Rates arrears: Numbers tell the story
A total of 517 Mangawhai ratepayers or 20 percent of total property owners still owed more than $2 million in prior year rate arrears at September 30.
Approximately two-thirds of those have Auckland mailing addresses, indicating they are not permanent residents, and most likely own two properties.
The Kaipara District Council has recently sent letters to defaulters warning of impending legal action, and this would commence in the next few months.
Mangawhai arrears comprise 42 percent of total Kaipara District Council arrears with Maori land registry and abandoned land comprising 37 percent ($1.8 million) and the remainder of the Kaipara area 21 percent ($1 million)
Kaipara District Council Commissioner, Mr John Robertson, said the council was unable to say how many of those Mangawhai defaulters were intentionally holding back rates as opposed to those who were having difficulty paying their rates, but the weighting of Mangawhai arrears together with the Mangawhai Residents & Ratepayers Association (MRRA) campaign gave “a reasonable pointer.”
Mr Robertson said that 13 Mangawhai property owners comprised approximately $500,000, or 25% of total arrears in Mangawhai.
The largest rate defaulter who had multi titles in Mangawhai had rate arrears of approximately $200,000.
A total of 12 property owners accounted for a further $300,000, indicating their average arrears were more than $16,000.
The remaining $1.5 million in arrears from the 504 defaulters indicat-ed that the average payment overdue, excluding penalties, was $2,976.
Penalty payments at September 30, 2014 totaled $700,000, which spread across all Kaipara district defaulters averaged $531 per defaulting ratepayer.
There are 14,135 rate-payers in the Kaipara District and 2,647 in the Mangawhai area. Mangawhai ratepayers comprise 19 percent of total ratepayers.
Mr Robertson said he could no longer see any rationale for property owners to withhold rates intentionally.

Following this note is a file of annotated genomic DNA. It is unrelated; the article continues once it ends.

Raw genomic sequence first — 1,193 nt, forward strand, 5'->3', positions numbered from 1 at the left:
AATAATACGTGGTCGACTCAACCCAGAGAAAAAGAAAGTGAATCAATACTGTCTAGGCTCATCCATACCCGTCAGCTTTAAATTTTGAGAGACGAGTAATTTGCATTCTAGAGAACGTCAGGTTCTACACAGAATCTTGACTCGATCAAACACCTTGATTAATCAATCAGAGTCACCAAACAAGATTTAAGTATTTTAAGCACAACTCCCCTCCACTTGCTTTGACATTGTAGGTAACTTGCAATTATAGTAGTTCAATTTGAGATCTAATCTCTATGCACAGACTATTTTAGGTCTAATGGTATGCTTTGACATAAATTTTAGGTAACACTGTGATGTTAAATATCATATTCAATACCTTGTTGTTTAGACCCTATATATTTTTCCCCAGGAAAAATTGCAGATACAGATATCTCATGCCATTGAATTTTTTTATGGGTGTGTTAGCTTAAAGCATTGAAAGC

“If there was reason for a protest three years ago, surely that is now gone,” he said.
He cited the following: • Government appointed a Review Committee in 2012. It reported prompt-ly, and Commissioners were appointed.
• Commissioners were dealing systematically with the legacy of the past. They could not change history, but they could at-tend to the “wounds” that it left Kaipara with, and that is what they were doing.
• Parliamentarians across the House listened in 2013 to Kaipara residents in the Select Commit-tee process. Parliament then did its best to fix up historic rating errors by passing a Validation Act. They hoped that this would help heal divisions, mentioning this desire in speeches in the House.
• The Auditor General reported to the community on what happened to the Wastewater Scheme in 2013, in a report that dug deep. • Commissioners were attempting to hold peoannounced that Council was beginning proceed-ings against the former CEO and Audit NZ (the Auditor General).
“It seems to me that there no longer is any moral or legal reason to withhold rates,” he said.
“If there was a moral reason to withhold, surely this passed when elected members stood aside in 2012 and Commissioners stepped in; when the Council apologised for its performance; and when Commissioners announced that they were holding the former CE to account last month” he said.
“In a legal sense, there is absolutely no doubt that KDC rates have legal standing. Even the High Court has ruled this way.
“One other matter is worth noting,” he said.
“Regretfully, the MRRA executive is encouraging the withholding of all rates, not just the portions in dispute. So for three years, some property owners in Mangawhai have made no
contribution to the maintenance of the roads they travel on, no contribu-tion to the rate that sup-ports the restoration and upkeep of the harbour, no contribution to the surf lifesavers who patrol Mangawhai Heads in peak summer times, no contribution to the local library, no contribution to the important work at Kai Iwi Lakes to maintain its pristine condition, and of course, for those connect-ed to the MWWS, no contribution to the daily costs of its operations.”
By Peter Nicholas